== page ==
Cable Fights For Its Movie Rights

Video-on-demand's reach is expanding, and the cable biz wants to show films sooner

When Arnold Schwarzenegger's Terminator 3: Rise of the Machines arrives in video stores on Nov. 11, DVDs of the summer hit are sure to fly off the shelves. That will make the brass at the flick's studio, Warner Bros. Inc., very happy. Ditto for execs at retailers like Blockbuster Inc. and Hollywood Video. But there's one group in the entertainment food chain that won't be smiling: cable executives with an extreme case of video envy.

That's because cable's video-on-demand (VOD) services are far down the line and typically don't get the hot movies for six weeks after video stores get them. In the case of the California governor-elect's sequel, cable can't cash in until well after the Arnold craze is likely to have cooled off.

But a number of cable executives are looking to change all that. For one thing, video-on-demand, long promised by cable outfits, is about to take off. Just as important, as cable has consolidated, the industry is able to exert pressure on Hollywood to rethink the timetable for releasing movies to theaters, video stores, VOD, and outlets like HBO. At the very least, cable execs argue, they should get movies for VOD on the same day they go to retailers. Some are even calling for getting films for VOD on the day they hit theaters. "You could offer them in high-definition and charge $40, like a pay-per-view boxing match," Brian Roberts, CEO of No. 1 cable company Comcast Corp., suggested recently.

Hollywood has heard these arguments before, but until now it has been unwilling to jeopardize its long-standing relationships with video retailers. Suddenly, though, the moguls are listening more intently. Many of the companies that own movie studios also own cable channels. They know all too well that they need favorable deals with the nation's largest cable company. In fact, Comcast has opened up discussions in recent months with the media giants, hinting it might negotiate price and distribution deals in exchange for earlier VOD movie releases, say sources.

The problem is, even as they see a future gain from VOD, the last thing Hollywood wants to do is mess with its current bonanza in home video. Sales and rentals of VHS tapes and DVDs will hit nearly $24 billion this year, vs. $10 billion in box office revenues, estimates PricewaterhouseCoopers. Says Blockbuster CEO John F. Antioco: "At no time has it ever been more profitable and in [the studios'] best interest to protect that revenue stream than now. They would be trading a $15 margin [on a DVD sale] for a $2-to-$3 margin [on a VOD purchase]."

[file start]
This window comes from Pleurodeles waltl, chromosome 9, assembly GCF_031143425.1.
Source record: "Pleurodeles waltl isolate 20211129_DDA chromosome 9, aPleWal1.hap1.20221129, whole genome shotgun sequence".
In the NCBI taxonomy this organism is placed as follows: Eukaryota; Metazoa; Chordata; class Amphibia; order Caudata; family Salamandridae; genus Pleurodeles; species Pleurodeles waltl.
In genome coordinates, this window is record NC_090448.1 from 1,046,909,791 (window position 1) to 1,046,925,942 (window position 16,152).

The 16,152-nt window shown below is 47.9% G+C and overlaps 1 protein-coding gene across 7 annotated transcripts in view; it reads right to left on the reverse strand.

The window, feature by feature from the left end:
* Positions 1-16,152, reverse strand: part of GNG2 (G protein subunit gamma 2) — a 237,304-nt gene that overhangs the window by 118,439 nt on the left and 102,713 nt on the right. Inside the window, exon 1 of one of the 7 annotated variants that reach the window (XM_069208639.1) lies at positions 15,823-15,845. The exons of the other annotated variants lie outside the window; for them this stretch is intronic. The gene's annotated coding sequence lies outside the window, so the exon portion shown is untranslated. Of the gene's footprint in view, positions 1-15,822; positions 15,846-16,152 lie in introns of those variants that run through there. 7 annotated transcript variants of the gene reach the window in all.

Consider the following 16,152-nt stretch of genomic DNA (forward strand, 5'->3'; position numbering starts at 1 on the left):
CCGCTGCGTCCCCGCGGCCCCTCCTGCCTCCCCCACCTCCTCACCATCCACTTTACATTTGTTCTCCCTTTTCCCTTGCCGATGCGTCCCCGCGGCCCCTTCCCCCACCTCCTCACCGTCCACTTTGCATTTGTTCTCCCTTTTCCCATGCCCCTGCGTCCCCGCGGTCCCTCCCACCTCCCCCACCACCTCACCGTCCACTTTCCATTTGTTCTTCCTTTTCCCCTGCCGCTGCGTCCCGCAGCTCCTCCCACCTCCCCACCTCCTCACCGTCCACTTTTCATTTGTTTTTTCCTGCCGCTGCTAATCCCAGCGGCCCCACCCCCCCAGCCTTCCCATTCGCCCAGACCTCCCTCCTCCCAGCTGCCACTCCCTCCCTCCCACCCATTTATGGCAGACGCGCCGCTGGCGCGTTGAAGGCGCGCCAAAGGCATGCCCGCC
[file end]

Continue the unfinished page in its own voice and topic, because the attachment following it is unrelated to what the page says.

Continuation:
But consumer appetites are fickle. DVD sales will level off in the coming years, say some experts. And VOD looks a lot more compelling than it did just three years ago. After having spent more than $65 billion since 1996 to upgrade their systems, cable can now offer two-way technology that allows viewers to stop, rewind, and fast-forward a movie, unlike with pay-per-view movies. Consumers pay $3.95 for a new VOD movie, accessible for 24 hours.

But for now VOD is at a huge disadvantage, given that demand for a film is greatest in the first 35 days after it's released on video. "When people go to the TV screen and look for a movie, they usually say, 'I already went to the video store to get that one,"' says Stephen Brenner, CEO of inDemand, a VOD service owned by cable operators.

Some in Hollywood are tentatively testing out the new possibilities. The major studios there own VOD services but they still honor VOD release schedules. Even so, moguls concede it may be time to experiment. Metro-Goldwyn-Mayer Inc. Chairman Alex Yemenidjian says history has taught his industry valuable lessons. "For every dollar we make with new technology," he says, "we lose less than a dollar from all the others." Nudged by giant Comcast, Hollywood might just be willing to shake things up.

By Tom Lowry in New York and Ronald Grover in Los Angeles, with Stephanie Anderson Forest in Dallas

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